His household, Juma recalled, was always “very experimental,” where “ideas were always being discussed in the sense of their utility – how you solve problems.” His father, a carpenter, redesigned houses to keep out mosquitoes and capture rain water, and introduced new crops from Uganda.
“I had an early interest in going into the sciences, to understand how sciences contribute to society,” he said. “By the age of 12, I was already an accomplished repairman myself, fixing all things electrical.”
Those family roots still ground his work today. In December, Oxford University Press will publish his latest book, The New Harvest: Agricultural Innovation in Africa, which has the unusual personal endorsement of four sitting presidents as well as a Nobel laureate.
The book argues that “agriculture needs to be viewed as a knowledge-based entrepreneurial activity.” It suggests concrete ways to boost agricultural research across Africa, and says that effort must be part of “a larger agenda to promote innovation, invest in enabling infrastructure, build human capacity, stimulate entrepreneurship and improve the governance of innovation.”
On his way to a Harvard professorship, Juma skipped an undergraduate university education entirely. He attended teachers’ college in central Kenya, and taught elementary school kids in the morning so he could keep his afternoons open for studying and writing.
His early writings took the form of frequent letters to the editors of newspapers, so “I was one of Africa’s first bloggers.
That led him to a one-year stint writing for the Daily Nation in Nairobi on environmental issues, which brought him a job offer from the Environmental Liaison Center International, a non-profit chaired by Wangari Maathai, who later won the Nobel Peace Prize. He soon won a Canadian scholarship to Sussex University in England — where he earned his master’s and doctoral degrees in three and half years.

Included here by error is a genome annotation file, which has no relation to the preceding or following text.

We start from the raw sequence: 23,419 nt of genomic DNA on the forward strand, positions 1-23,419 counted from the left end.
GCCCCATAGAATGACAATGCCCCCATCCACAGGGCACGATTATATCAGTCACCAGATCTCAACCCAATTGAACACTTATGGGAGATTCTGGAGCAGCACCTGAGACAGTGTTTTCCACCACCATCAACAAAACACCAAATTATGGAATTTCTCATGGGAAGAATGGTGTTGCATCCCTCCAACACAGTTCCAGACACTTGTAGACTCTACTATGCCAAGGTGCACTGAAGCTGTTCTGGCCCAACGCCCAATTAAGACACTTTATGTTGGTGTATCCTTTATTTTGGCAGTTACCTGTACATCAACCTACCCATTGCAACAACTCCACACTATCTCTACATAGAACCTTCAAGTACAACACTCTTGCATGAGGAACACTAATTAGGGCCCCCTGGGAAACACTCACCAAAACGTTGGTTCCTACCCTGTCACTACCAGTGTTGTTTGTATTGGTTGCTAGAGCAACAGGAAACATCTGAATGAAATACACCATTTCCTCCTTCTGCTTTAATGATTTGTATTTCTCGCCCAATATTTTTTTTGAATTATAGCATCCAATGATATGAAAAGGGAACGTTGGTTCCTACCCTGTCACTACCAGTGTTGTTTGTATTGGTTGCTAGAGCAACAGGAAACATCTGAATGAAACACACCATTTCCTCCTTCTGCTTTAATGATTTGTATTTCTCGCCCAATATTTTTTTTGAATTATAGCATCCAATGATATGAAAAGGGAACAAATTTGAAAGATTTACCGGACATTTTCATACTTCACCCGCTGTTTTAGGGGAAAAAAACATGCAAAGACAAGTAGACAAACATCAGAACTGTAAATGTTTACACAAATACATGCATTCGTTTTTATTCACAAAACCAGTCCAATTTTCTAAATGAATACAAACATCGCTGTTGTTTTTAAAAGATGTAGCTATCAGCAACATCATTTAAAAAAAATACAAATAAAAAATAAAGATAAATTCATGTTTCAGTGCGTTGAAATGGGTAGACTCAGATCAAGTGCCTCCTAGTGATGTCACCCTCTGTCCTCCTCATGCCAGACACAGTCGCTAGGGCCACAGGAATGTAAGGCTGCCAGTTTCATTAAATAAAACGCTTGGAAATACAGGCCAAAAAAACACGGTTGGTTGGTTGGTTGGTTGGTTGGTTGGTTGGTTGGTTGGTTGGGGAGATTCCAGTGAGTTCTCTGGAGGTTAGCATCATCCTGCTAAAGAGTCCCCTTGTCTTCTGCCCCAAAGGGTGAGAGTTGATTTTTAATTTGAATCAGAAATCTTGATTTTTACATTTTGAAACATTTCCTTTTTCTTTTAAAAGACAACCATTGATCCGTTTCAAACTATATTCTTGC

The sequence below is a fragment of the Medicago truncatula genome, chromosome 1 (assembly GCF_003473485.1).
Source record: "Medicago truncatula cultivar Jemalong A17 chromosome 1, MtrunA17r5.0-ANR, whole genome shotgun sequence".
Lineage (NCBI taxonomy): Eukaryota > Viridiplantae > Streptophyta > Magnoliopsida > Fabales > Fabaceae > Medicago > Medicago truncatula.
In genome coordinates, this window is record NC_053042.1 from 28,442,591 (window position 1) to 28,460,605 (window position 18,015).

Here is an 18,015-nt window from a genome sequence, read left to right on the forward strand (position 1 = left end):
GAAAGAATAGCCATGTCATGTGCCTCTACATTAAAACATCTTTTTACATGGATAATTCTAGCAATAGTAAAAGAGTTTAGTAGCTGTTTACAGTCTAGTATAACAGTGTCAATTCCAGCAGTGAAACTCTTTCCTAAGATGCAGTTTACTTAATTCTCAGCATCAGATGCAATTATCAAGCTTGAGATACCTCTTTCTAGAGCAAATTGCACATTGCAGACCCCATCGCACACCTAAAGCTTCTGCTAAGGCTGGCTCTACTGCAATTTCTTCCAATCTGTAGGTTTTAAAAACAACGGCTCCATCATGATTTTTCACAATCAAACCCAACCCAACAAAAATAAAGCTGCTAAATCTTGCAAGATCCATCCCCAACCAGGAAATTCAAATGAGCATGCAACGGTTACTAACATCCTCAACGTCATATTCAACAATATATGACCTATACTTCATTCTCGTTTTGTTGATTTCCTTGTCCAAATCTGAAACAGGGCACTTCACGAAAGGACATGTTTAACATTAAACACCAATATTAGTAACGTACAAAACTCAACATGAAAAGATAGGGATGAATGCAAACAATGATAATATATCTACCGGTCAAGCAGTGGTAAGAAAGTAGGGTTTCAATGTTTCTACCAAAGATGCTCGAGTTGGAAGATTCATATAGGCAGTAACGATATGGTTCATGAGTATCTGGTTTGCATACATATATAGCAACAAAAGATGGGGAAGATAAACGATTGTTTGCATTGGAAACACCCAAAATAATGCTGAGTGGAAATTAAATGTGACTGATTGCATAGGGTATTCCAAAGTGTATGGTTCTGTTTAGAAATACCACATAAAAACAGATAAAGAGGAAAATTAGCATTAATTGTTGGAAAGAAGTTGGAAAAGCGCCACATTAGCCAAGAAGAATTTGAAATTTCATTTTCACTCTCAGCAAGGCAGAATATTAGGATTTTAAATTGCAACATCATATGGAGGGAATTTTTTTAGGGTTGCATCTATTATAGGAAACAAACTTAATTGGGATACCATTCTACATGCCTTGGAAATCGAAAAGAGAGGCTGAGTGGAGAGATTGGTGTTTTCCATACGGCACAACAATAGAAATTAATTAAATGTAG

Juma went home to Kenya in 1988 and founded Africa’s first independent think-tank. He ran the African Center for Technology Studies for eight years, earning a reputation as one of Africa’s innovative voices in leveraging science and technology for economic growth in developing countries.
He also was the first permanent executive secretary of the United Nations Convention on Biological Diversity, a role that helped him forge ties with influential officials across Africa.
He arrived at the Kennedy School as it grappled with how to confront issues of African underdevelopment. Professors John Holdren and Bill Clark were strengthening research on science, technology and sustainable development policy within the Belfer Center.
Juma’s work has always focused on what he describes as “evolutionary technological change.” His early research examined how technology changes over time as part of a wider system of innovation. For example, he did his doctoral research on the introduction of fuel ethanol technology in Brazil, Zimbabwe and Kenya. “I developed an evolutionary approach for understanding economic growth is shaped by the co-evolution of technology and institutions.”
That’s one reason he is working not only with nations in Africa but with regional economic blocs and other cross-border organizations.
“Africa hasn’t fully tapped the power of technology because economies are organized around nation-states with small markets,” he said.